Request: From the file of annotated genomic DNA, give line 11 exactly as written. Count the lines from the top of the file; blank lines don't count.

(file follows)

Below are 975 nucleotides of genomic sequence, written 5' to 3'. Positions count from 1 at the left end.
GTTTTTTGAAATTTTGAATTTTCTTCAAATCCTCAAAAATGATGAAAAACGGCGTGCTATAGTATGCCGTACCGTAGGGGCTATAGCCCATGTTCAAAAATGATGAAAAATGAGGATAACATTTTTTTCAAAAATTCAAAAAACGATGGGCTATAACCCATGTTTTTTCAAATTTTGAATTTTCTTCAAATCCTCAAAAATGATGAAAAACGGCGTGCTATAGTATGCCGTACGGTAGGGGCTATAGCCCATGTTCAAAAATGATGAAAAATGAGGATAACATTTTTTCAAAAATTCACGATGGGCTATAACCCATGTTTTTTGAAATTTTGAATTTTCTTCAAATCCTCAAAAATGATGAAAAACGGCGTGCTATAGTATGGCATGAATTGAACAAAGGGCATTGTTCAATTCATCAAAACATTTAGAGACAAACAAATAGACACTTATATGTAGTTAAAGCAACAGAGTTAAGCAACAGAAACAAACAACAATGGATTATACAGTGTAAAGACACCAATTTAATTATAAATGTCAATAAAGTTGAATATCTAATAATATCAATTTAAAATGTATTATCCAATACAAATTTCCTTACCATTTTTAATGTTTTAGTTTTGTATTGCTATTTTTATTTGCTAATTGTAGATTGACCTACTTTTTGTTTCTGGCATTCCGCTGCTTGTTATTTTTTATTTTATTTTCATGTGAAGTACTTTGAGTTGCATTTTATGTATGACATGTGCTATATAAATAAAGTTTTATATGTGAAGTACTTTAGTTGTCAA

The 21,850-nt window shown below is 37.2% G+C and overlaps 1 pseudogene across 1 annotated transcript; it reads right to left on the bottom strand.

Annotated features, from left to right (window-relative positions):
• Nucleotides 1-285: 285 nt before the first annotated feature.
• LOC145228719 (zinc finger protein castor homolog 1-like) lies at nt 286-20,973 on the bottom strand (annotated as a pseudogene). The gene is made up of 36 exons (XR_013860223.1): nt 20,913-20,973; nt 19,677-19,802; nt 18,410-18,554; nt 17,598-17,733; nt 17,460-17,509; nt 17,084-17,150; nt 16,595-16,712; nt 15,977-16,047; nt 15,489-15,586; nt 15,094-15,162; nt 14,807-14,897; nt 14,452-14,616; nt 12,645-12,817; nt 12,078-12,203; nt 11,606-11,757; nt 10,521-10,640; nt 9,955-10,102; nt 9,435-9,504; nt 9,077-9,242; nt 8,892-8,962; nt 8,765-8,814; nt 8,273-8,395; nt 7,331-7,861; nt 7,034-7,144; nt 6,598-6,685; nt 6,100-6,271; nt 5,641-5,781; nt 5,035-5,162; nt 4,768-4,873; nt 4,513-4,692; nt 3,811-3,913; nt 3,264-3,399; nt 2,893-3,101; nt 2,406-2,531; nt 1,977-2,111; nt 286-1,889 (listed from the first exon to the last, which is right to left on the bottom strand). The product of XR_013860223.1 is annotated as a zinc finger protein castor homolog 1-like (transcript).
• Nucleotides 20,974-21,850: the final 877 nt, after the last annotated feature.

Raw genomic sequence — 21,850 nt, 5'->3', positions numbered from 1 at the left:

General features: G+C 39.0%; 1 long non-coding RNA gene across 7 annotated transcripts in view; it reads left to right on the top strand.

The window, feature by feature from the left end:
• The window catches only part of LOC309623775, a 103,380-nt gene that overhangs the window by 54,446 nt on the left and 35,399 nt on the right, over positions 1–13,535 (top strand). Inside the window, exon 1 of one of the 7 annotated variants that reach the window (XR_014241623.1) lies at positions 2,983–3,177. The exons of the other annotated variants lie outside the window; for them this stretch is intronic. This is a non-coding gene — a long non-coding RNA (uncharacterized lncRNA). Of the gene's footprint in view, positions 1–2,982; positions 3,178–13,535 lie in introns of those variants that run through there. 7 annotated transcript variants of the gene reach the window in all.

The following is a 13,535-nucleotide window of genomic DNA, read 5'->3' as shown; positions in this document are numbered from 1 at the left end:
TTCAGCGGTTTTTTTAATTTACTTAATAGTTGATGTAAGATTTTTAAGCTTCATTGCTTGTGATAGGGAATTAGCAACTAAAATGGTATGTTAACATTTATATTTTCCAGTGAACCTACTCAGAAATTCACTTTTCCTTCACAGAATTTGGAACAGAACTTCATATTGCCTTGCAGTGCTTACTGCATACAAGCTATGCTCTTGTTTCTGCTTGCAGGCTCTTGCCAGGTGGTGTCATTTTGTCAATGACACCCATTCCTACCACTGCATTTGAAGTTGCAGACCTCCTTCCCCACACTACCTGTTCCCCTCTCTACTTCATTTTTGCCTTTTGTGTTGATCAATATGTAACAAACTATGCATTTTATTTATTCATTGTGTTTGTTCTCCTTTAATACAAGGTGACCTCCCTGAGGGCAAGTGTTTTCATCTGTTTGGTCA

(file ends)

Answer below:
• The window catches only part of LOC309623775, a 103,380-nt gene that overhangs the window by 54,446 nt on the left and 35,399 nt on the right, over positions 1–13,535 (top strand). Inside the window, exon 1 of one of the 7 annotated variants that reach the window (XR_014241623.1) lies at positions 2,983–3,177. The exons of the other annotated variants lie outside the window; for them this stretch is intronic. This is a non-coding gene — a long non-coding RNA (uncharacterized lncRNA). Of the gene's footprint in view, positions 1–2,982; positions 3,178–13,535 lie in introns of those variants that run through there. 7 annotated transcript variants of the gene reach the window in all.